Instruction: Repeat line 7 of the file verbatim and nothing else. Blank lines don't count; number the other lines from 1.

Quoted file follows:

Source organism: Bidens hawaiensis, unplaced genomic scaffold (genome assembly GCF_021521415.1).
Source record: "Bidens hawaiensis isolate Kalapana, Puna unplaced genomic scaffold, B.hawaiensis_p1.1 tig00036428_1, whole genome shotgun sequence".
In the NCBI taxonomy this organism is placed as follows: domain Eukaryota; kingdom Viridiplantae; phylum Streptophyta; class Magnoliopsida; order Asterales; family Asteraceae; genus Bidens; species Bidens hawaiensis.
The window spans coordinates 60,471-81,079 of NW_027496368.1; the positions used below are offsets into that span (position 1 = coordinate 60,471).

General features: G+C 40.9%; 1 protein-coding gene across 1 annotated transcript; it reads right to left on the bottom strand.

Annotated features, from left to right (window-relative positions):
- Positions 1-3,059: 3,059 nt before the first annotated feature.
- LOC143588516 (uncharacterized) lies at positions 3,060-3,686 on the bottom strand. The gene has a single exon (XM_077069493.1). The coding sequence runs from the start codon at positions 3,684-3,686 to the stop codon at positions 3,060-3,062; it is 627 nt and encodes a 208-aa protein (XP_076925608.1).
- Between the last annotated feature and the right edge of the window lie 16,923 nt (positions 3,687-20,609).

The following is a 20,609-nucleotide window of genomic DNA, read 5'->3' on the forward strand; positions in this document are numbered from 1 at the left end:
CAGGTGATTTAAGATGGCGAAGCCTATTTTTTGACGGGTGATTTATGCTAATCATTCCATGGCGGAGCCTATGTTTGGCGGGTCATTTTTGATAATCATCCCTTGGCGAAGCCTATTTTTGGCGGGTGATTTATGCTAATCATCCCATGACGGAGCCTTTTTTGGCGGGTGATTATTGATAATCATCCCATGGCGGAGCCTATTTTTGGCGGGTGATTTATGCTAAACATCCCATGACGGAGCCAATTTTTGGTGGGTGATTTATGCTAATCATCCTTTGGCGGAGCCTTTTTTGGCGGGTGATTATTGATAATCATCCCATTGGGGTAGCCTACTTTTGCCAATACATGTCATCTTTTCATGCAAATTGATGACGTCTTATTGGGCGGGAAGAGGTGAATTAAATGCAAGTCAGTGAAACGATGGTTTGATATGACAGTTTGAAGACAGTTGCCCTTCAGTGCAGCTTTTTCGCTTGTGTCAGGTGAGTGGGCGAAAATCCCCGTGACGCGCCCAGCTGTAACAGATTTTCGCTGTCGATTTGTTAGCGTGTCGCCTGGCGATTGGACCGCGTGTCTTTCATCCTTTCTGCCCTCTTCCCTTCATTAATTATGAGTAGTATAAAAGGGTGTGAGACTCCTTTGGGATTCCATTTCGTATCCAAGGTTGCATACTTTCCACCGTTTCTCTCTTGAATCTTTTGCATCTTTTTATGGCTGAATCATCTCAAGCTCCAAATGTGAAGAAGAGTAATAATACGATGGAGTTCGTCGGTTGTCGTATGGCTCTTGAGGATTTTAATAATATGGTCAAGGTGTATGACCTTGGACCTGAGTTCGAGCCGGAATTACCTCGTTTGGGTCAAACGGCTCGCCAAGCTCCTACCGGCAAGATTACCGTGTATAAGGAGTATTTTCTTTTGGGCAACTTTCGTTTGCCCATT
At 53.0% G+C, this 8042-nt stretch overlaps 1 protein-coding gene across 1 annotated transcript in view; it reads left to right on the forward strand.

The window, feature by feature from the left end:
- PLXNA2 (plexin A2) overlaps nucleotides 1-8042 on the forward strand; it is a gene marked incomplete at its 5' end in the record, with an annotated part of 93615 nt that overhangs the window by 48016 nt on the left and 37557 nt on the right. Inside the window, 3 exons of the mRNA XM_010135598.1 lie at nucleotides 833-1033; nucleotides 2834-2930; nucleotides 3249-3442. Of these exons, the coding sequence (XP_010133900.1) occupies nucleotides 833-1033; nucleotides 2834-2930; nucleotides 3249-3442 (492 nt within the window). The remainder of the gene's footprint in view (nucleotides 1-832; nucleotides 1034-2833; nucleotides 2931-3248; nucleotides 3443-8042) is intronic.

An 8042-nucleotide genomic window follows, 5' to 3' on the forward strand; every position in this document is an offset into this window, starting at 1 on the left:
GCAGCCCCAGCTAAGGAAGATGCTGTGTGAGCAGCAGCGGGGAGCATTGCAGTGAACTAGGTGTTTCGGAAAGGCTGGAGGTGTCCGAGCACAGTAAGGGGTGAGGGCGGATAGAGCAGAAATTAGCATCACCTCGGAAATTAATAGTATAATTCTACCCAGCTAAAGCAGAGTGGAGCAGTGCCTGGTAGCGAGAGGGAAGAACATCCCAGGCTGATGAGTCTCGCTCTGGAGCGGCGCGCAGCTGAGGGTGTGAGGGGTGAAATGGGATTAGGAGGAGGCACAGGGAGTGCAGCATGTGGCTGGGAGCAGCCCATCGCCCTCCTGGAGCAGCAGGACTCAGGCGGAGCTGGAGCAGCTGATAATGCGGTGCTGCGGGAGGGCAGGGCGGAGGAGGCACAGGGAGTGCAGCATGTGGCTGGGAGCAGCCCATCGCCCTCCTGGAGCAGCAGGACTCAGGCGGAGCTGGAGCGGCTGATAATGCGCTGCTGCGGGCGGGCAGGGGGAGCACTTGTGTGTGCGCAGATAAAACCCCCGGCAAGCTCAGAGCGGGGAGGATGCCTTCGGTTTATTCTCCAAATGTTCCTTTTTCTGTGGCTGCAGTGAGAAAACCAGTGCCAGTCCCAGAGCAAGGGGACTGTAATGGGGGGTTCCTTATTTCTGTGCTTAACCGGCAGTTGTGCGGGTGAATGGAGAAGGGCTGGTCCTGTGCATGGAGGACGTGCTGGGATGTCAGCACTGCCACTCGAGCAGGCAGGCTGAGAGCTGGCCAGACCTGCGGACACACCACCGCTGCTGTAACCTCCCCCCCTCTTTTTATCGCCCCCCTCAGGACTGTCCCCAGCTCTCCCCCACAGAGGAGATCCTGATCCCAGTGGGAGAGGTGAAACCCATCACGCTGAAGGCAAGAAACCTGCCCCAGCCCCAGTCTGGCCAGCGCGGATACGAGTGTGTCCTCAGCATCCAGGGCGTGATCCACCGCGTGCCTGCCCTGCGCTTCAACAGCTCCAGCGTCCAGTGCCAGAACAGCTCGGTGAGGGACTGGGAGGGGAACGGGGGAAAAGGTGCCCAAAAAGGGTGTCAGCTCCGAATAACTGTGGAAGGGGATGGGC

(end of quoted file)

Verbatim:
- Positions 1-3,059: 3,059 nt before the first annotated feature.